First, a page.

An Artificial Disc Replacement Procedure Helps Back Pain While Preserving Normal Spine Movement

Living with chronic back pain can make your life harder than it needs to be. Your doctor will probably try a number of treatments, and some of those may manage your pain effectively. If they don't, your doctor might consider surgery. One type of surgery that's done for back pain is an artificial disc replacement. 

This can only be done if the source of your pain is a deteriorated disc, and you only have one or two discs that are affected. Plus, you may need other qualifications, such as no previous surgery and not being obese. Your doctor can determine if this surgery is right for you. Here's how an artificial disc replacement procedure is done.

You'll Need A Hospital Stay

Depending on your health and how well you rebound from surgery and general anesthesia, you could stay one or more days in the hospital. Your doctor will probably want you to get up and start moving as soon as possible without overdoing it, so you may start physical therapy while you're still in the hospital.

The Surgery Replaces A Degenerated Disc

The artificial disc replacement procedure removes the degenerated disc that's causing your back pain and replaces it with an artificial disc. The disc might be made from plastic or plastic and metal. The surgery might require an open incision or it could be minimally invasive, depending on what's best for you.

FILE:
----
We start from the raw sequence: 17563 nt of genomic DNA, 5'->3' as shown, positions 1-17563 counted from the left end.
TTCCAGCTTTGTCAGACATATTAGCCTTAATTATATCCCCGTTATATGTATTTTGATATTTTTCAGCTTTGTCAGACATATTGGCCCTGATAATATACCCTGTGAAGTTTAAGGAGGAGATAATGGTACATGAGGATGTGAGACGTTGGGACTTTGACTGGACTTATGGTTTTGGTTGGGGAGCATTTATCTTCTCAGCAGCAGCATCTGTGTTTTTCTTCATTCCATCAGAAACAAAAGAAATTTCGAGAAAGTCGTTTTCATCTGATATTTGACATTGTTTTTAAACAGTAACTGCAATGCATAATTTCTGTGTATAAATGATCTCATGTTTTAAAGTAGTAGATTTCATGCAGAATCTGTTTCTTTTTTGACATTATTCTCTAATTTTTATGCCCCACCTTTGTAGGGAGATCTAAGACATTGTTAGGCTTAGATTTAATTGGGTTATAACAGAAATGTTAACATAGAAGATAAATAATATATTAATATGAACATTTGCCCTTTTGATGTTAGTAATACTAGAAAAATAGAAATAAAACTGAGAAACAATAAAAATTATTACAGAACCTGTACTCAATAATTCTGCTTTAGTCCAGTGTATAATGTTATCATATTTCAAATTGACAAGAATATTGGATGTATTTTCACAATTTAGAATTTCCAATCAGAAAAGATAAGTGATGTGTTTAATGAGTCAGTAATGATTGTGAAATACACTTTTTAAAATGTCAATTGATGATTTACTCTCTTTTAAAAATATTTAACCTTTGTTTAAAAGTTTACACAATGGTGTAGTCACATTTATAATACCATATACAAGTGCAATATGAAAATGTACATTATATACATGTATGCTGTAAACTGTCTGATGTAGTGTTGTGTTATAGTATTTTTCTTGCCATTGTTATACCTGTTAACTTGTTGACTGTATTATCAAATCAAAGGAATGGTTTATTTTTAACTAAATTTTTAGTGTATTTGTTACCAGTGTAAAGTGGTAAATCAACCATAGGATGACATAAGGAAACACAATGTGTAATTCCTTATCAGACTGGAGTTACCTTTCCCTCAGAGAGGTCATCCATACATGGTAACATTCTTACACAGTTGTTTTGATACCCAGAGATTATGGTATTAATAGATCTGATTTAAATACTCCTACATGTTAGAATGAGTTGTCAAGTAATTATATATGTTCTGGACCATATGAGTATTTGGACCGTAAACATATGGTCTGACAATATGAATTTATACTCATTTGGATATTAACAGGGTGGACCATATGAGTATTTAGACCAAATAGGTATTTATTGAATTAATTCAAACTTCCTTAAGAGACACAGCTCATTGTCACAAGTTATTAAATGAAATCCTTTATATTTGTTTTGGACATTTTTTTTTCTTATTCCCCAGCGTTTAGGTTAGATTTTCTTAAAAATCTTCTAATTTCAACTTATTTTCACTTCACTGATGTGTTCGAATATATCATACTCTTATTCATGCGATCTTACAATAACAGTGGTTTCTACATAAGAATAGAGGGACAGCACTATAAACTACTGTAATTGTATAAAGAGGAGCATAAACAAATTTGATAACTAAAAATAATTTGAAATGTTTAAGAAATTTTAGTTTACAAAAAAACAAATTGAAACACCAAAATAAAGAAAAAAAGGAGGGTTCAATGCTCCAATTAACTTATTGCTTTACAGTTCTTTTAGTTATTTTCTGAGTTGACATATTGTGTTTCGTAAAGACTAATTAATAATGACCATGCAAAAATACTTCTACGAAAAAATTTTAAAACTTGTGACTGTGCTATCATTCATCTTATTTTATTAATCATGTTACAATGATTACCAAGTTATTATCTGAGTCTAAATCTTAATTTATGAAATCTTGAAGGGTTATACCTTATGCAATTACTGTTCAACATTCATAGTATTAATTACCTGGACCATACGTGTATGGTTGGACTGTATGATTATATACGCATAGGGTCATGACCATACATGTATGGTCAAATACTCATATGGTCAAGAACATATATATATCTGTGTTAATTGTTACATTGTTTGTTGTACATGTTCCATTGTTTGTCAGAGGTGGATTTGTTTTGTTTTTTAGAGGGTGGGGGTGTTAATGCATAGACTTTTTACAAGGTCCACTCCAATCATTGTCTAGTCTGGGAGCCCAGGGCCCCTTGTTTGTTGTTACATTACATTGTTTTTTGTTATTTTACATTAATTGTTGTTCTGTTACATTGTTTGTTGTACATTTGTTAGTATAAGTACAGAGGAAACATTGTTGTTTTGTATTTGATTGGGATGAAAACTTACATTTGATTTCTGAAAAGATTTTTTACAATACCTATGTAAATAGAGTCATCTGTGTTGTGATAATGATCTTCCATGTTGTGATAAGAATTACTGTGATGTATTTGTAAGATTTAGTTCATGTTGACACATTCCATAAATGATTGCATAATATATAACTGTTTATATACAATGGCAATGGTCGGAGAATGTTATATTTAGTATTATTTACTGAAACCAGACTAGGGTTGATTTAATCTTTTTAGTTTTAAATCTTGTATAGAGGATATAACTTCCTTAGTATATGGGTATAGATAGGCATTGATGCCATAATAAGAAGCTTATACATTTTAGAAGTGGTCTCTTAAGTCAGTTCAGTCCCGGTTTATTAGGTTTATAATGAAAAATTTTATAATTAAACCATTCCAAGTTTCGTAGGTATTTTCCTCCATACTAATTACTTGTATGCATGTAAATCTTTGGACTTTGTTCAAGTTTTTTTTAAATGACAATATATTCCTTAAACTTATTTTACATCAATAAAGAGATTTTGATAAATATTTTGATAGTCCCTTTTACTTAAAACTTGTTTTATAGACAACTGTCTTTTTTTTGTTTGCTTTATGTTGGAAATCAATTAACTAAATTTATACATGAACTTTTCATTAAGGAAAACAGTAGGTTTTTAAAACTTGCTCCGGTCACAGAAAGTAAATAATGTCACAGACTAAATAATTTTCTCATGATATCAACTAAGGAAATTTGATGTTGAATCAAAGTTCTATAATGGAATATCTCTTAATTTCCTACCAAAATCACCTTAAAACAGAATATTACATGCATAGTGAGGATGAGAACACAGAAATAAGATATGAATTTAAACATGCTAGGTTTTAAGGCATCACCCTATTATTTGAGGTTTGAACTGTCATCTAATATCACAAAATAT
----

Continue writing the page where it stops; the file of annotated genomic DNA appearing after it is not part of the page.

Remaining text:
The surgeon may work through your abdomen area so your organs and tissues can be moved aside without disturbing your nerves. The surgeon can then reach your bad disc to replace it. After that, your organs are allowed to move back into place without the need for cutting or stitches.

The surgery might take a few hours depending on the amount of work you need to have done. You'll have general anesthesia, so you won't know what's going on until the anesthesia wears off in the recovery room.

The Surgery Preserves Spinal Movement

One of the main benefits of having an artificial disc replacement over a spinal fusion is that a disc replacement preserves your normal ability to bend and twist your spine. This helps you to move normally, and it can also prevent further damage to your spine.

A spinal fusion bonds vertebrae together so normal movement is lost. This can put strain on the vertebrae above and below the fusion and result in back pain in new locations. Sometimes a fusion is the right type of surgery, but other times, an artificial disc replacement procedure is a good option as long as your doctor has determined you're a good candidate for the surgery.

Contact your doctor to learn more about artificial disc replacement surgery